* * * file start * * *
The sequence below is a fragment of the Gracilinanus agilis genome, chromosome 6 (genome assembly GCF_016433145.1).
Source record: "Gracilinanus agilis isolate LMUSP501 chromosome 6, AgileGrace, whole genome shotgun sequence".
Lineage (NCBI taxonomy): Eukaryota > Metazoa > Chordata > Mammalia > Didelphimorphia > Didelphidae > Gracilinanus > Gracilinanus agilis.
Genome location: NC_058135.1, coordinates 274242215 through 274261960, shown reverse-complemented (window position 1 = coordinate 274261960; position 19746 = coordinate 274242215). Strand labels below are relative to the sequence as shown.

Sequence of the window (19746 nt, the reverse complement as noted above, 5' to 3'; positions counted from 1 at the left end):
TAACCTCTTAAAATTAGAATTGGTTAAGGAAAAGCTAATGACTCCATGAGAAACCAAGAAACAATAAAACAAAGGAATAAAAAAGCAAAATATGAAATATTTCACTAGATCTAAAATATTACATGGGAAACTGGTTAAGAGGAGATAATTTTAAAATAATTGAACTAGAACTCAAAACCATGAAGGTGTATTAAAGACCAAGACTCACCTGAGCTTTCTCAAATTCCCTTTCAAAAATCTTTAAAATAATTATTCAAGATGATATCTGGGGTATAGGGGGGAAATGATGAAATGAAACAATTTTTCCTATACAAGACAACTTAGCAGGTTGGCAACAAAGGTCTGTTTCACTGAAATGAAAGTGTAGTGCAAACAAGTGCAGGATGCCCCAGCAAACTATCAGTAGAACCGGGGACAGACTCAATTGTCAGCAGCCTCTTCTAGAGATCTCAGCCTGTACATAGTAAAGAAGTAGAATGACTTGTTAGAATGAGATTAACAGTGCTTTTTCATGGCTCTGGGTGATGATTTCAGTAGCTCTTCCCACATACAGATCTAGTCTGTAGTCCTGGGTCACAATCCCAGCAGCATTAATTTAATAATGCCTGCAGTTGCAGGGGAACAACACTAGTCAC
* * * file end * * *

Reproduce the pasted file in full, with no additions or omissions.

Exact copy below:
The sequence below is a fragment of the Gracilinanus agilis genome, chromosome 6 (genome assembly GCF_016433145.1).
Source record: "Gracilinanus agilis isolate LMUSP501 chromosome 6, AgileGrace, whole genome shotgun sequence".
Lineage (NCBI taxonomy): Eukaryota > Metazoa > Chordata > Mammalia > Didelphimorphia > Didelphidae > Gracilinanus > Gracilinanus agilis.
Genome location: NC_058135.1, coordinates 274242215 through 274261960, shown reverse-complemented (window position 1 = coordinate 274261960; position 19746 = coordinate 274242215). Strand labels below are relative to the sequence as shown.

Sequence of the window (19746 nt, the reverse complement as noted above, 5' to 3'; positions counted from 1 at the left end):
TAACCTCTTAAAATTAGAATTGGTTAAGGAAAAGCTAATGACTCCATGAGAAACCAAGAAACAATAAAACAAAGGAATAAAAAAGCAAAATATGAAATATTTCACTAGATCTAAAATATTACATGGGAAACTGGTTAAGAGGAGATAATTTTAAAATAATTGAACTAGAACTCAAAACCATGAAGGTGTATTAAAGACCAAGACTCACCTGAGCTTTCTCAAATTCCCTTTCAAAAATCTTTAAAATAATTATTCAAGATGATATCTGGGGTATAGGGGGGAAATGATGAAATGAAACAATTTTTCCTATACAAGACAACTTAGCAGGTTGGCAACAAAGGTCTGTTTCACTGAAATGAAAGTGTAGTGCAAACAAGTGCAGGATGCCCCAGCAAACTATCAGTAGAACCGGGGACAGACTCAATTGTCAGCAGCCTCTTCTAGAGATCTCAGCCTGTACATAGTAAAGAAGTAGAATGACTTGTTAGAATGAGATTAACAGTGCTTTTTCATGGCTCTGGGTGATGATTTCAGTAGCTCTTCCCACATACAGATCTAGTCTGTAGTCCTGGGTCACAATCCCAGCAGCATTAATTTAATAATGCCTGCAGTTGCAGGGGAACAACACTAGTCAC